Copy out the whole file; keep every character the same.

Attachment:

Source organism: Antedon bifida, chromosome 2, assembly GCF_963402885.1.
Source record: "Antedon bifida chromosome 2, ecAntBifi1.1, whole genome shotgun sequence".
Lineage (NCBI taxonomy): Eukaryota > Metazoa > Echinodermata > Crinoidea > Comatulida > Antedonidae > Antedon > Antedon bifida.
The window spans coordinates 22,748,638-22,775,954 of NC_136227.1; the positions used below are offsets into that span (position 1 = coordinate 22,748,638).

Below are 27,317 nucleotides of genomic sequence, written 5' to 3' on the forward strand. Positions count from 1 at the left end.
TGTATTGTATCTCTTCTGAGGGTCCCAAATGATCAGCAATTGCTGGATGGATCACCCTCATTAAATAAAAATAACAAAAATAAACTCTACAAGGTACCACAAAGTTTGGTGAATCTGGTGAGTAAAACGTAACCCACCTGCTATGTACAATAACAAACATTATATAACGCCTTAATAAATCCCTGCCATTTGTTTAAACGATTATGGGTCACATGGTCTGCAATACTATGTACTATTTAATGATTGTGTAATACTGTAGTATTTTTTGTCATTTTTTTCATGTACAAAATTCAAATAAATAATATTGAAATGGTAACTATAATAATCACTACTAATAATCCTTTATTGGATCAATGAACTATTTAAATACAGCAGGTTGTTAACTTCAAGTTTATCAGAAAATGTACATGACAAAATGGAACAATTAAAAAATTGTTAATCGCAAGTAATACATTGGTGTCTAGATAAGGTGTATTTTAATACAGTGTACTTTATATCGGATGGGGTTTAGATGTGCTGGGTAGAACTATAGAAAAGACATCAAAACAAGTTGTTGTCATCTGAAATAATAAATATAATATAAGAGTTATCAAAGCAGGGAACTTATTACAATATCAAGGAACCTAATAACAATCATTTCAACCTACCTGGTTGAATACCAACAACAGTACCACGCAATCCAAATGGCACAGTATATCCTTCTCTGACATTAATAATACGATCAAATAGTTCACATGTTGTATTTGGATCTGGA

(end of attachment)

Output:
Source organism: Antedon bifida, chromosome 2, assembly GCF_963402885.1.
Source record: "Antedon bifida chromosome 2, ecAntBifi1.1, whole genome shotgun sequence".
Lineage (NCBI taxonomy): Eukaryota > Metazoa > Echinodermata > Crinoidea > Comatulida > Antedonidae > Antedon > Antedon bifida.
The window spans coordinates 22,748,638-22,775,954 of NC_136227.1; the positions used below are offsets into that span (position 1 = coordinate 22,748,638).

Below are 27,317 nucleotides of genomic sequence, written 5' to 3' on the forward strand. Positions count from 1 at the left end.
TGTATTGTATCTCTTCTGAGGGTCCCAAATGATCAGCAATTGCTGGATGGATCACCCTCATTAAATAAAAATAACAAAAATAAACTCTACAAGGTACCACAAAGTTTGGTGAATCTGGTGAGTAAAACGTAACCCACCTGCTATGTACAATAACAAACATTATATAACGCCTTAATAAATCCCTGCCATTTGTTTAAACGATTATGGGTCACATGGTCTGCAATACTATGTACTATTTAATGATTGTGTAATACTGTAGTATTTTTTGTCATTTTTTTCATGTACAAAATTCAAATAAATAATATTGAAATGGTAACTATAATAATCACTACTAATAATCCTTTATTGGATCAATGAACTATTTAAATACAGCAGGTTGTTAACTTCAAGTTTATCAGAAAATGTACATGACAAAATGGAACAATTAAAAAATTGTTAATCGCAAGTAATACATTGGTGTCTAGATAAGGTGTATTTTAATACAGTGTACTTTATATCGGATGGGGTTTAGATGTGCTGGGTAGAACTATAGAAAAGACATCAAAACAAGTTGTTGTCATCTGAAATAATAAATATAATATAAGAGTTATCAAAGCAGGGAACTTATTACAATATCAAGGAACCTAATAACAATCATTTCAACCTACCTGGTTGAATACCAACAACAGTACCACGCAATCCAAATGGCACAGTATATCCTTCTCTGACATTAATAATACGATCAAATAGTTCACATGTTGTATTTGGATCTGGA